Saturday, February 12, 2022

Louisville's First Female Geologist?

Recently, I ordered the two volume set Geology at Massachusetts Institute of Technology (MIT) 1865-1965 by Robert Rakes Shrock (1904-1993). The first volume was published in 1977 and the second 1982. Unfortunately, the research material I was looking for was absent in these books. Something did catch my interest in volume 2 was in chapter 13 Women in Geology at MIT pages 395-442. 

The first female graduate profiled was Dixie Lee Bryant (1862-1949) born in Louisville, Kentucky on January 7, 1862. She has the distinction of being the first student to receive a Bachelor of Science degree in Geology from MIT in June 1891 with honors. Her theses was "A study of the most recent history of the tide water region of Charles River [Boston area]". The above picture is her 1891 school picture when she was at MIT. It has been colorized and visually adjusted with Photoshop Colorize and Smart Portrait neural filters.

While born in Louisville, her family moved in 1868 to Columbia, Tennessee while she was a young child. Dixie was  student at Columbia Female Institution for 10 years. Afterwards she taught a year at a school in Culleska, Tennessee and another year as a 1st grade teacher at public school at Columbia, Tennessee. Next she moved to Lexington, Kentucky and taught at Hamilton College for several years.

In 1887, Joy Scholarship was awarded to Bryant so she could attend MIT in 1887. The Joy Scholarship came about " the gift of Nabby Joy and created pursuant to a decree of the Supreme Judicial Court of Massachusetts for the benefit of 'one or more women studying natural science at M.I.T.'" 

After graduating she taught at the State Normal School at Plymouth, New Hampshire. In October 1892, the North Carolina Normal and Industrial School (later name Woman's College of the University of North Carolina [Greensboro]) was created and Dixie Bryant joined this new faculty where she created laboratories in biology, chemistry, and physics. After teaching from 1892-1901, she left to start graduate studies at Madison, Wisconsin with Charles R. Van Hise (petrography). From there she left to continue studies at University of Heidelberg with Rosenbush (microscopical petrography) and finished her studies at Erlangen University in Bavaria. On June 30, 1904 she was awarded the Doctor of Philosophy degree (Magna Cum Laude) in Mineralogy. Her thesis was "The Petrography of Spitzbergen".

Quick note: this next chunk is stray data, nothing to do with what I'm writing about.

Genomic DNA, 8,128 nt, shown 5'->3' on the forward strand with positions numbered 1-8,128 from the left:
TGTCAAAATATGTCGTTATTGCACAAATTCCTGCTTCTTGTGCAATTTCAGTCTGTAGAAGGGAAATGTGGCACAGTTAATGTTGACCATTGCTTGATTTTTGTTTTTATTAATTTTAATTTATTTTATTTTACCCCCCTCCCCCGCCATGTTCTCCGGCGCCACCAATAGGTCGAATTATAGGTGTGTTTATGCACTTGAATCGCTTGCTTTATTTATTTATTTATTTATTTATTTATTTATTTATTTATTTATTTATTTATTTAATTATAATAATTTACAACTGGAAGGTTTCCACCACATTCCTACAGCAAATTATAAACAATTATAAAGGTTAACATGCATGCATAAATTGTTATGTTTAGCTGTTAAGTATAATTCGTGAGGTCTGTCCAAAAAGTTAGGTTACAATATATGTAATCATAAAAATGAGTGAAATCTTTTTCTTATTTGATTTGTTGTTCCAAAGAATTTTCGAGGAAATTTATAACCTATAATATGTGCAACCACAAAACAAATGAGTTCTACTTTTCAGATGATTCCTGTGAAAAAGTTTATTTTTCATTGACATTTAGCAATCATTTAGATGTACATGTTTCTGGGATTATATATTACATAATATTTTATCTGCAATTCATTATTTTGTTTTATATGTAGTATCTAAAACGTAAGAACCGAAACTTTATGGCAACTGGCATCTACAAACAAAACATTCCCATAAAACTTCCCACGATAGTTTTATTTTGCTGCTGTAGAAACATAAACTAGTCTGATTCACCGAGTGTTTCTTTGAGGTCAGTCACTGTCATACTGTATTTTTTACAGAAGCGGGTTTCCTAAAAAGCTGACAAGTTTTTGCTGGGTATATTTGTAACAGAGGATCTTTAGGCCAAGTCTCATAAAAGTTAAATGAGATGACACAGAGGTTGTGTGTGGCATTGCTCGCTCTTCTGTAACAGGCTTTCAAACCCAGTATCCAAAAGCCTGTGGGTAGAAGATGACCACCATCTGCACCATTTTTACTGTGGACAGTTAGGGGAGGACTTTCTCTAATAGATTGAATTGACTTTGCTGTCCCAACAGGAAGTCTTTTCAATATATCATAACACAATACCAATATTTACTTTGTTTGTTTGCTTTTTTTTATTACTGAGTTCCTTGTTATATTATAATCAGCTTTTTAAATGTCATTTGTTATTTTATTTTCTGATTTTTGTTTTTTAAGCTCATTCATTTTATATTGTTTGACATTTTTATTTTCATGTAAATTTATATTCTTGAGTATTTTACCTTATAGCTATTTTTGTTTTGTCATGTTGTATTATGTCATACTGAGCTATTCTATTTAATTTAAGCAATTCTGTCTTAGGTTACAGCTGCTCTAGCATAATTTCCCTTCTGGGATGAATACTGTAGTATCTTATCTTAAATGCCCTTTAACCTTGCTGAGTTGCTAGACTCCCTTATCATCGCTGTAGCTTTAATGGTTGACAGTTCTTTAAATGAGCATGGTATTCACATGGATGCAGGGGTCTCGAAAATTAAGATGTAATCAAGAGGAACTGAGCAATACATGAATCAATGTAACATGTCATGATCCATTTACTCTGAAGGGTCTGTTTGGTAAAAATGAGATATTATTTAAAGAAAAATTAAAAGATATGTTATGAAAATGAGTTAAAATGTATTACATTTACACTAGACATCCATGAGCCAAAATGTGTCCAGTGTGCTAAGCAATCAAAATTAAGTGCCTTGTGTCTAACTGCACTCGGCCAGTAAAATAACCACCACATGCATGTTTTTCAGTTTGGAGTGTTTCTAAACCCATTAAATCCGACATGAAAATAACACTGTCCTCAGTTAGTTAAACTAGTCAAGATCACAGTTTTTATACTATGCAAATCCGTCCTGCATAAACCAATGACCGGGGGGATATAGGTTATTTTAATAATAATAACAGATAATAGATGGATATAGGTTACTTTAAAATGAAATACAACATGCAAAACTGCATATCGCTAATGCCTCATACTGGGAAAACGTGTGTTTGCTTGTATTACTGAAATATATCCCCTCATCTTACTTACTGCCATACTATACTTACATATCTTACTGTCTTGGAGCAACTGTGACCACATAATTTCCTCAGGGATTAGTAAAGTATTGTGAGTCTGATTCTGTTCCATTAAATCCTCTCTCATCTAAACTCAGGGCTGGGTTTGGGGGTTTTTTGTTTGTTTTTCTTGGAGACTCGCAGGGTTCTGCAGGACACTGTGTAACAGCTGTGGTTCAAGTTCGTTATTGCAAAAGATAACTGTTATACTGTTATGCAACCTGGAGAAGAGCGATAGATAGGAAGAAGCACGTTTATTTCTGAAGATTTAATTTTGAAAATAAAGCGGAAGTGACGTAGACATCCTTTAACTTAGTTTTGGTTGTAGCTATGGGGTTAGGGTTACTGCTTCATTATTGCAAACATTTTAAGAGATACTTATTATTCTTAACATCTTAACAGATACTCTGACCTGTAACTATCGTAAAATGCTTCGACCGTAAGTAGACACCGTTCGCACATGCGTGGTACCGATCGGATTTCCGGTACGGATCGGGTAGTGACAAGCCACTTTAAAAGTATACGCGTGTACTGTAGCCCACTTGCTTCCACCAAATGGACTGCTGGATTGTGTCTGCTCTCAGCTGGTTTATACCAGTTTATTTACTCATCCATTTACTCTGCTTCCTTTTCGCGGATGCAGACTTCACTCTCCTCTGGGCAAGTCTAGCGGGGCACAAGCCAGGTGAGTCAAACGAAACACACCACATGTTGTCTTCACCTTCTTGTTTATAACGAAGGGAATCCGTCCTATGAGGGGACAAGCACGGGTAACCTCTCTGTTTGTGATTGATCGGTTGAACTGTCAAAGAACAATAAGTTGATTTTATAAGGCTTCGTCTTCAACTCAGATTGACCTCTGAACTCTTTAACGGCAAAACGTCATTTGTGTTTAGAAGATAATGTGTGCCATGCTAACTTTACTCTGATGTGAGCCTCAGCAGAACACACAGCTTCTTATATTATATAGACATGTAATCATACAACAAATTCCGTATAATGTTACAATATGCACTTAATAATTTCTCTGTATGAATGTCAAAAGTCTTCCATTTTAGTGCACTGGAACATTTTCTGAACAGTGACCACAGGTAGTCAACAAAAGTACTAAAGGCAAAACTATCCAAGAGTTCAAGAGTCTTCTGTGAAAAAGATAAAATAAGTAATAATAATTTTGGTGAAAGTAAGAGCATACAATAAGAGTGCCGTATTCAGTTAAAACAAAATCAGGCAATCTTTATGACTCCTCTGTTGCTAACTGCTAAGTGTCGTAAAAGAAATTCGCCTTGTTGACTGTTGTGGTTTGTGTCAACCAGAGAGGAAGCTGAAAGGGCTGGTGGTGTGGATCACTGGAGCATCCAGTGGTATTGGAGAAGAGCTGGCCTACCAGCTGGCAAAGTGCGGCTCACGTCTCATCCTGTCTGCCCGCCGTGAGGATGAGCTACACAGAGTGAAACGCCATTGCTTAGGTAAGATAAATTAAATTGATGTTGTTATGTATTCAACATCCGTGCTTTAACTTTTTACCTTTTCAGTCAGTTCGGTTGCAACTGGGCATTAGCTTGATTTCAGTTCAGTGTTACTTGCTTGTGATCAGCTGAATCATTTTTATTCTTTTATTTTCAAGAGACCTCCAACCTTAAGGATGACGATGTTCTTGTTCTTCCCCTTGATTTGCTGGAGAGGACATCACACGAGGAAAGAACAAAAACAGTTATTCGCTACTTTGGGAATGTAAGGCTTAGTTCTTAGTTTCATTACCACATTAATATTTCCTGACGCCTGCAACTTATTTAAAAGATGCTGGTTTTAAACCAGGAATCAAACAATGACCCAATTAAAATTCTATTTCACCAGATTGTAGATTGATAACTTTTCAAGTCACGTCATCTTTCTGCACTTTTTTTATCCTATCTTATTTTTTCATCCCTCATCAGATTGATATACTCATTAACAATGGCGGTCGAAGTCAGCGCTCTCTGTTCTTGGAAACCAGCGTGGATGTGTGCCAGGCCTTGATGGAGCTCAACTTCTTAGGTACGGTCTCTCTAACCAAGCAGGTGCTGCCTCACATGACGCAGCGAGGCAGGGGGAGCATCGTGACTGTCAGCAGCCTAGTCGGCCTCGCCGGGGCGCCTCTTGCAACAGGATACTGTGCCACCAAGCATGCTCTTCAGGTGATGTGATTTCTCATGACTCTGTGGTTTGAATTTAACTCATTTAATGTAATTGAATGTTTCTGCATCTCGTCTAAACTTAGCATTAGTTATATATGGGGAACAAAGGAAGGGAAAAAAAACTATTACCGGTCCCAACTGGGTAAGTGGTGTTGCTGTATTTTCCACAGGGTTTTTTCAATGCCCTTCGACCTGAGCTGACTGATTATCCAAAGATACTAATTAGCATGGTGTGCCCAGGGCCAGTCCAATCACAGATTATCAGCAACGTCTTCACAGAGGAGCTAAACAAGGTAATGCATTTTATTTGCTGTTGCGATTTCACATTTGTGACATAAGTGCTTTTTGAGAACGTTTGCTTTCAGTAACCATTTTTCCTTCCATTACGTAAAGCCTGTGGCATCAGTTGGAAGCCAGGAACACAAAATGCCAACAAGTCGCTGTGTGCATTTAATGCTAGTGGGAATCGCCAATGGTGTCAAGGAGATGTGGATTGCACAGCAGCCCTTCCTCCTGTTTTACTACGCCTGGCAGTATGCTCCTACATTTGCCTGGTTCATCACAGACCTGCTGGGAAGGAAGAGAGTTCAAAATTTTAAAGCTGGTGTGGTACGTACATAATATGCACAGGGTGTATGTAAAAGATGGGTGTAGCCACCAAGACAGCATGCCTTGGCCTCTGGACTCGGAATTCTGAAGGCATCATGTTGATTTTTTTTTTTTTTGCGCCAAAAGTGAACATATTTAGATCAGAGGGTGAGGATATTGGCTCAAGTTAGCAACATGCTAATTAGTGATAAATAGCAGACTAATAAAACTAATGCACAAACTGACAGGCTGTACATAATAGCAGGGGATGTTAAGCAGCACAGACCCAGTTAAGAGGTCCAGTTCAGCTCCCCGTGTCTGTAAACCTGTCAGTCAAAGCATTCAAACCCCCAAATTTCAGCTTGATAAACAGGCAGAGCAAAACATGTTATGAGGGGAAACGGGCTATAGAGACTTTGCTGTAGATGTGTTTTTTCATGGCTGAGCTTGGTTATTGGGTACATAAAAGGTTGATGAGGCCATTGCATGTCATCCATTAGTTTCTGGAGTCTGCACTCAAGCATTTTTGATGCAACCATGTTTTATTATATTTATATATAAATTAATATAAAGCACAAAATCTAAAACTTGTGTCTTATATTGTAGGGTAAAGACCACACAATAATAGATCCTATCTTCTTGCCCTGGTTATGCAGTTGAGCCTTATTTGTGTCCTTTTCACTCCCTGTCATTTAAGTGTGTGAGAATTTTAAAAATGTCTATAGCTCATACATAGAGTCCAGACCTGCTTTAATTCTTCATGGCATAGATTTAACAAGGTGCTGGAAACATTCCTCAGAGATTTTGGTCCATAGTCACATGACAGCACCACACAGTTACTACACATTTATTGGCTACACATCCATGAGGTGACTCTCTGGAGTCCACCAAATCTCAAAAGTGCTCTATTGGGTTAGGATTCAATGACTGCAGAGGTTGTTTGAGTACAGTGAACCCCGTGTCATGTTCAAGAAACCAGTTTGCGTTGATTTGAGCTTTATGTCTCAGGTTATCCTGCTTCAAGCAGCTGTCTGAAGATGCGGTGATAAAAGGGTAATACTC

After getting this advanced degree, Dr. Bryant moved to Chicago, Illinois and taught for 27 years in high schools there. She retired in 1931 and lived in Asheville, North Carolina until her death on November 18, 1949. She is buried in Riverside Cemetery.

After her death, American Association of University Women (AAUW) created the Dixie Lee Bryant Fellowship in 1950. Later University of North Carolina at Greensboro (previous name State Normal) established the Dixie Lee Bryant STAMPS (Science, Technology, and Math Preparation) scholarship. In 2021, MIT honored Dixie Bryant by naming a 400 seat auditorium the Dixie Lee Bryant Lecture Hall in the Cecil and Ida Green Building.

Learn more: 

Dixie Lee Bryant scrapbook at UNC Greensboro (picture source)